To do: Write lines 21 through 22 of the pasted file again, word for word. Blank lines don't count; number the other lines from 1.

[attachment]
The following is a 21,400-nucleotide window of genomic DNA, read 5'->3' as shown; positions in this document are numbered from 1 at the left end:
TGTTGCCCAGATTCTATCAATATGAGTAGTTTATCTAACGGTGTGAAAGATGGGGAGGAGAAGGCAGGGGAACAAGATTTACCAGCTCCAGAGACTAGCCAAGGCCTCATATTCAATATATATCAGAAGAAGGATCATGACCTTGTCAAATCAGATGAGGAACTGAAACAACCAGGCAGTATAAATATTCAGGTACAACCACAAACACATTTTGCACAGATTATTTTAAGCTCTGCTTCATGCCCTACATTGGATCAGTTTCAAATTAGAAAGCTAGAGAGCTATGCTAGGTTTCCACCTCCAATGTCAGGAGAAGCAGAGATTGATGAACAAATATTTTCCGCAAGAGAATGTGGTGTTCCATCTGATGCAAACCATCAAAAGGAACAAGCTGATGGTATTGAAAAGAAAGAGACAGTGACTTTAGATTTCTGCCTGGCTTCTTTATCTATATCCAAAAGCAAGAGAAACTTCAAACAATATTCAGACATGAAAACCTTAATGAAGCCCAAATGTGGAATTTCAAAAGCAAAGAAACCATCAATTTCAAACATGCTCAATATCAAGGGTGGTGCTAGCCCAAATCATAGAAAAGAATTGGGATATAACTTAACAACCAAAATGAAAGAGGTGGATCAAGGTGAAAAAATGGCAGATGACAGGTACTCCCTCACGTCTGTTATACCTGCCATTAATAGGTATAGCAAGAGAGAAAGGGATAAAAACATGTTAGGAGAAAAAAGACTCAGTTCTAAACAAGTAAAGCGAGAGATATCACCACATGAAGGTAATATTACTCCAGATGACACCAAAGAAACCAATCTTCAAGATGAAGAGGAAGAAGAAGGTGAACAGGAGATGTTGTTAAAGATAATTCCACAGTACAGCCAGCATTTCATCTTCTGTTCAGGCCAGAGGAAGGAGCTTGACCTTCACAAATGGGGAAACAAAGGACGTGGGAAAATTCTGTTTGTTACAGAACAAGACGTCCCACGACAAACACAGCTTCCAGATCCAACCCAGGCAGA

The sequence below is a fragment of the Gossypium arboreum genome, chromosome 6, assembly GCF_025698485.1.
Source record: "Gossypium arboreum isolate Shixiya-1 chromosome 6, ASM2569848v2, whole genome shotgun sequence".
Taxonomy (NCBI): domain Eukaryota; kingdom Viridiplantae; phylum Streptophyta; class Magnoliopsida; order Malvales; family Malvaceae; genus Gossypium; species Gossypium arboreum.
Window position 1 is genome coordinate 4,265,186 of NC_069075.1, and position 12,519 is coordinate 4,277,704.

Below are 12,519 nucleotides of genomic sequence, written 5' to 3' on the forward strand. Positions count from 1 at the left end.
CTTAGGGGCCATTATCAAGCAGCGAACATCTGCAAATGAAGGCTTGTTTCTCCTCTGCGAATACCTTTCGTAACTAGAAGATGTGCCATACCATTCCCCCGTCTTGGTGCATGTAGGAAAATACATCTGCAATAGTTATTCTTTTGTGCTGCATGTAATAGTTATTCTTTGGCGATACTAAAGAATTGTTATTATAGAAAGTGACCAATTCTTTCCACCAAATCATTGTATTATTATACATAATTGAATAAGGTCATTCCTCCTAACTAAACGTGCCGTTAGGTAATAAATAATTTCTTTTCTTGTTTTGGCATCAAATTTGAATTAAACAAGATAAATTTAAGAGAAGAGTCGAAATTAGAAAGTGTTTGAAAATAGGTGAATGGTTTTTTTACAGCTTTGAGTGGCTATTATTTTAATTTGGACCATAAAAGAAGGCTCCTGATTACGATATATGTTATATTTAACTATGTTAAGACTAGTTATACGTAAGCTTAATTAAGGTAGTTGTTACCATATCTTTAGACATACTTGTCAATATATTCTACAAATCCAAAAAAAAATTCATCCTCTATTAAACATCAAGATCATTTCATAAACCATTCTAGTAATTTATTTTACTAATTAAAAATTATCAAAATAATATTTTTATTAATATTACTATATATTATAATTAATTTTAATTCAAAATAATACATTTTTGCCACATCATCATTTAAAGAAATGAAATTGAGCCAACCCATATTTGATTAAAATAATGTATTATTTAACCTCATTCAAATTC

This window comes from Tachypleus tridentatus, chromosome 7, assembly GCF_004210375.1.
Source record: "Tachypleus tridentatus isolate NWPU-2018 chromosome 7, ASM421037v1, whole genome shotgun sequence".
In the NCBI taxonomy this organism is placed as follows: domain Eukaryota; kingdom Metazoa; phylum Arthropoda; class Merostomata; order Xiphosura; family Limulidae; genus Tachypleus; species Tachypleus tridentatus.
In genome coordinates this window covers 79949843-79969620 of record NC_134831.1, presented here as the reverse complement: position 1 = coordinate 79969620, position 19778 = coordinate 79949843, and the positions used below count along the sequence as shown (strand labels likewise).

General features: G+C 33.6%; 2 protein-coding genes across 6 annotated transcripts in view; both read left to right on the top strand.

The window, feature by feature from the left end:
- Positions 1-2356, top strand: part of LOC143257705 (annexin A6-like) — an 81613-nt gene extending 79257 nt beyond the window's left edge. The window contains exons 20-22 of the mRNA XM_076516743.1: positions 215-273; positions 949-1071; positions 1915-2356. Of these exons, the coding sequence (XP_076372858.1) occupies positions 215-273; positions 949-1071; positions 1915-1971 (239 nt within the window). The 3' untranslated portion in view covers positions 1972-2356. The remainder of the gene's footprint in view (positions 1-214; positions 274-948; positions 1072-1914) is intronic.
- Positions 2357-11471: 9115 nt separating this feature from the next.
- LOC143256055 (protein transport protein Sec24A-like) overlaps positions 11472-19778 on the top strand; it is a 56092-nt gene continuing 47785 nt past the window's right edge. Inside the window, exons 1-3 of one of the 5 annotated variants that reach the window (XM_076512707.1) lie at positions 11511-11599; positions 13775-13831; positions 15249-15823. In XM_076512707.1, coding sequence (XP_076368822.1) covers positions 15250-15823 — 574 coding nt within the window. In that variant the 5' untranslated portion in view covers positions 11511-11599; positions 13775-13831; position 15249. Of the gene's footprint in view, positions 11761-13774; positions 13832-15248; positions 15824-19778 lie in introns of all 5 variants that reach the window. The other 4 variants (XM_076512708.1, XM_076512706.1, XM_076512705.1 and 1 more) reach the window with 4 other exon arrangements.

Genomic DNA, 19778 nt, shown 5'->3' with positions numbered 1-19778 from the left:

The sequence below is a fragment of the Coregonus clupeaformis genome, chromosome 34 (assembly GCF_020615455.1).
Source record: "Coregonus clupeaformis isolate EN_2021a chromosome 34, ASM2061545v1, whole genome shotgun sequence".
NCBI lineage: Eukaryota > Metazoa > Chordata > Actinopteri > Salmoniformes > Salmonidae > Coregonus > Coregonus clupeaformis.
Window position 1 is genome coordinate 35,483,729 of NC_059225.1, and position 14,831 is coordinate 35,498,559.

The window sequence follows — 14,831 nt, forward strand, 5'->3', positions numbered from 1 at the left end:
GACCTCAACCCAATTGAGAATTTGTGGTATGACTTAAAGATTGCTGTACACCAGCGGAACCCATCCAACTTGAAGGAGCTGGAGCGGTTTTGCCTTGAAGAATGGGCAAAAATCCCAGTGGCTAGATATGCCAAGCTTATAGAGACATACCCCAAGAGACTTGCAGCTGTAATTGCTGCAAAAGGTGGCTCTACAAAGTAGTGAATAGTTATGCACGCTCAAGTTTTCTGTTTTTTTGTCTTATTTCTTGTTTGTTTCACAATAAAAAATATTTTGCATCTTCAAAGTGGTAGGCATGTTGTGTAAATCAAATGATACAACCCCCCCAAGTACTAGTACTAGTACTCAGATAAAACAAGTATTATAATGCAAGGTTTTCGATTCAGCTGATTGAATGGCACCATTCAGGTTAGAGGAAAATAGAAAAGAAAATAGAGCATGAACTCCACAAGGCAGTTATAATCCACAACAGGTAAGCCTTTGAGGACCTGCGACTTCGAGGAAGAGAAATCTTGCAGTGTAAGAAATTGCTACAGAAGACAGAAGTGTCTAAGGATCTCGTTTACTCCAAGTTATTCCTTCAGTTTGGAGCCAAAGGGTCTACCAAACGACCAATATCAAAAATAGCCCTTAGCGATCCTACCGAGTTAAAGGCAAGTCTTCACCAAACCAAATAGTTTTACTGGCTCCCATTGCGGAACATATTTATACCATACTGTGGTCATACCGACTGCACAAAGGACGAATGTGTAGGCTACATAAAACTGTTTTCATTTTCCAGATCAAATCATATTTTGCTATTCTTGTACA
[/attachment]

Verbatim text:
NCBI lineage: Eukaryota > Metazoa > Chordata > Actinopteri > Salmoniformes > Salmonidae > Coregonus > Coregonus clupeaformis.
Window position 1 is genome coordinate 35,483,729 of NC_059225.1, and position 14,831 is coordinate 35,498,559.